Propane vs. electricity is a common energy source debate.
Proponents of electricity tend to like it because it produces no emissions. But when you look at the big picture, that’s not true.
The process of transporting electricity, as well as the amount of energy it requires to do the same job as propane, produces more carbon emissions overall.
So some people who live off the grid prefer to create their own electricity rather than be subject to the cost and environmental impact of having it reach all the way to their home.
For Bo Malpass, that’s where propane comes in.
Malpass is the owner of Warrington Homes, a design and custom home building firm in Connecticut. He’s also the owner of his own home on a private island — which he uniquely powers with propane, in collaboration with Thuesen Mechanical Corp.
To refill Malpass’s propane supply, the Paraco team routinely drives out to the dock near his island, carefully drives one of our bobtail propane trucks onto a ferry, and heads over the island to provide Malpass with the fuel he needs to power the entire household.
“The whole idea of burning propane to create electricity almost sounds counterintuitive,” says Malpass. “But it’s actually really efficient.
You use all the spoils of burning propane to heat the pool, heat the house, etc. It’s almost like that’s free energy if we burn at such a rate that we’re going to be selling back to the grid. We’re actually off the grid, selling back to the grid.”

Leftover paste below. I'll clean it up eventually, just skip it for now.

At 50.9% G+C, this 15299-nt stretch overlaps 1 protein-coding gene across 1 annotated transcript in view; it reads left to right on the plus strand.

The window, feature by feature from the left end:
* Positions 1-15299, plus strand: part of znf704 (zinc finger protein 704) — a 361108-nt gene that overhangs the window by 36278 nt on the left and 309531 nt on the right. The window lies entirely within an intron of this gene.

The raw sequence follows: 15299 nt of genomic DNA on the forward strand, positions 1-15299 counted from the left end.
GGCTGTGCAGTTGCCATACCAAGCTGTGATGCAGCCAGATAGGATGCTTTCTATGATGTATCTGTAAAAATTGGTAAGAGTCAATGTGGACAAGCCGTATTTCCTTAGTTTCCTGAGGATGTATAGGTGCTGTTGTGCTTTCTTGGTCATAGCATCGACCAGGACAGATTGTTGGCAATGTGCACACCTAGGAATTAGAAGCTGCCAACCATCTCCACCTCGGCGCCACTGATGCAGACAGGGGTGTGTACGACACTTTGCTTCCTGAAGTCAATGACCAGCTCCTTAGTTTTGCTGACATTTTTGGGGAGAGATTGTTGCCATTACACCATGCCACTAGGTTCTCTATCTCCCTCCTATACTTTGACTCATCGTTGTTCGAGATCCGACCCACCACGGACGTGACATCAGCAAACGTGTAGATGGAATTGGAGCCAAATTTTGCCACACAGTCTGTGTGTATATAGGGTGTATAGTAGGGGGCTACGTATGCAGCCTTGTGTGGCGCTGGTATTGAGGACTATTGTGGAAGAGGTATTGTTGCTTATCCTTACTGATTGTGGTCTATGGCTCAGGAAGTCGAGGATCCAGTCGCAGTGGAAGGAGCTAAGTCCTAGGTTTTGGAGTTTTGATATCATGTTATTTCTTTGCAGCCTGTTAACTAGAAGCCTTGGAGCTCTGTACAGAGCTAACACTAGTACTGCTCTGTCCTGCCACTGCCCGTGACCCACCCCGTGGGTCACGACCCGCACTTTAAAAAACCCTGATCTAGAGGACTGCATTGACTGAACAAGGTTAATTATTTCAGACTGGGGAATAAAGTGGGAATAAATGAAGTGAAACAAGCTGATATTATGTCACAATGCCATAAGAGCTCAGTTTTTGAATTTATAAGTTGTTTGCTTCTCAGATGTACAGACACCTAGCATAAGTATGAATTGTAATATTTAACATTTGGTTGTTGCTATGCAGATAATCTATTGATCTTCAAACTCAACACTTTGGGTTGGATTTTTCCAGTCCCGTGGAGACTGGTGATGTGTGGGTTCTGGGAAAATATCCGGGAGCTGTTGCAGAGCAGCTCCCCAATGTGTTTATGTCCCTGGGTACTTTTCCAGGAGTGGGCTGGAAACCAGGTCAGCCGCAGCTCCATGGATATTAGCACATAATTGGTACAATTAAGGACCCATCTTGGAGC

Malpass refers to a practice that many people get to engage in when they use renewable energy or alternative fuels like propane. When your fuel source creates more energy than your household needs, you’re in a position to sell that surplus energy to your state and utility company. You may also be eligible for clean energy incentives that put money back in your pocket.
Malpass uses a co-gen, or cogenerator, to use propane to create electricity as well as home heat.
“You burn propane to generate electricity to run everything,” says Malpass. “You’re running the whole house, all the lights, all of the air conditioning units. All of that off of the electricity you’re creating on the island by burning propane.”
Malpass explains, “It’s efficient enough because of the high efficiency of propane.”
You don’t have to live on an island to benefit from using a similar system. If you’re building a home or any building, talk to your contractor about using a cogenerator system.
Not only will you be reducing carbon emissions, but you’ll also be increasing your savings over time.
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